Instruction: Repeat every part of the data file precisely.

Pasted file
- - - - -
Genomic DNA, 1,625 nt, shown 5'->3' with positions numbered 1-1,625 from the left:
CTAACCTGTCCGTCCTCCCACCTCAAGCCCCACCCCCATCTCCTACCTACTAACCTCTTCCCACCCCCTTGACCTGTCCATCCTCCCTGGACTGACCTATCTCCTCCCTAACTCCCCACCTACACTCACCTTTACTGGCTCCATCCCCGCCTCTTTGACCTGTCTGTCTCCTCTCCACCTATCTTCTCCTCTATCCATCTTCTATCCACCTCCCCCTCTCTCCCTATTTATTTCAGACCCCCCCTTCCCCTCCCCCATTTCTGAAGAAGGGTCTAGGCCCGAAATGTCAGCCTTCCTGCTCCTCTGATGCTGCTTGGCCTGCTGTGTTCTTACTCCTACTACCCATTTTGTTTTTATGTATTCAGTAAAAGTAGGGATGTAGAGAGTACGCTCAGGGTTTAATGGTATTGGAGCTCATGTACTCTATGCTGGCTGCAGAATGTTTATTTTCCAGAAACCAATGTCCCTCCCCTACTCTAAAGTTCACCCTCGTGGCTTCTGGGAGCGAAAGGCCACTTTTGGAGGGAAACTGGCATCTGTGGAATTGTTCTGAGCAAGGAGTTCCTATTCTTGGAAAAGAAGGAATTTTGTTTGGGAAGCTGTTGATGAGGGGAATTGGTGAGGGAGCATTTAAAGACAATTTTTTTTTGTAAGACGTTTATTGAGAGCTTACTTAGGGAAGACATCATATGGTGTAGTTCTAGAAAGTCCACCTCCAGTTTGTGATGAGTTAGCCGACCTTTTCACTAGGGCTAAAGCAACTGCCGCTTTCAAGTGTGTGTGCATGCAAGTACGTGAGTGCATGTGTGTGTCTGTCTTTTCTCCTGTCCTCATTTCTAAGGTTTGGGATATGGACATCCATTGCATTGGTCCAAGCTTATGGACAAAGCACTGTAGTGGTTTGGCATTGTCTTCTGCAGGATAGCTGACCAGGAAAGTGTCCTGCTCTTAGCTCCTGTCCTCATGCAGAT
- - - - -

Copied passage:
Genomic DNA, 1,625 nt, shown 5'->3' with positions numbered 1-1,625 from the left:
CTAACCTGTCCGTCCTCCCACCTCAAGCCCCACCCCCATCTCCTACCTACTAACCTCTTCCCACCCCCTTGACCTGTCCATCCTCCCTGGACTGACCTATCTCCTCCCTAACTCCCCACCTACACTCACCTTTACTGGCTCCATCCCCGCCTCTTTGACCTGTCTGTCTCCTCTCCACCTATCTTCTCCTCTATCCATCTTCTATCCACCTCCCCCTCTCTCCCTATTTATTTCAGACCCCCCCTTCCCCTCCCCCATTTCTGAAGAAGGGTCTAGGCCCGAAATGTCAGCCTTCCTGCTCCTCTGATGCTGCTTGGCCTGCTGTGTTCTTACTCCTACTACCCATTTTGTTTTTATGTATTCAGTAAAAGTAGGGATGTAGAGAGTACGCTCAGGGTTTAATGGTATTGGAGCTCATGTACTCTATGCTGGCTGCAGAATGTTTATTTTCCAGAAACCAATGTCCCTCCCCTACTCTAAAGTTCACCCTCGTGGCTTCTGGGAGCGAAAGGCCACTTTTGGAGGGAAACTGGCATCTGTGGAATTGTTCTGAGCAAGGAGTTCCTATTCTTGGAAAAGAAGGAATTTTGTTTGGGAAGCTGTTGATGAGGGGAATTGGTGAGGGAGCATTTAAAGACAATTTTTTTTTGTAAGACGTTTATTGAGAGCTTACTTAGGGAAGACATCATATGGTGTAGTTCTAGAAAGTCCACCTCCAGTTTGTGATGAGTTAGCCGACCTTTTCACTAGGGCTAAAGCAACTGCCGCTTTCAAGTGTGTGTGCATGCAAGTACGTGAGTGCATGTGTGTGTCTGTCTTTTCTCCTGTCCTCATTTCTAAGGTTTGGGATATGGACATCCATTGCATTGGTCCAAGCTTATGGACAAAGCACTGTAGTGGTTTGGCATTGTCTTCTGCAGGATAGCTGACCAGGAAAGTGTCCTGCTCTTAGCTCCTGTCCTCATGCAGAT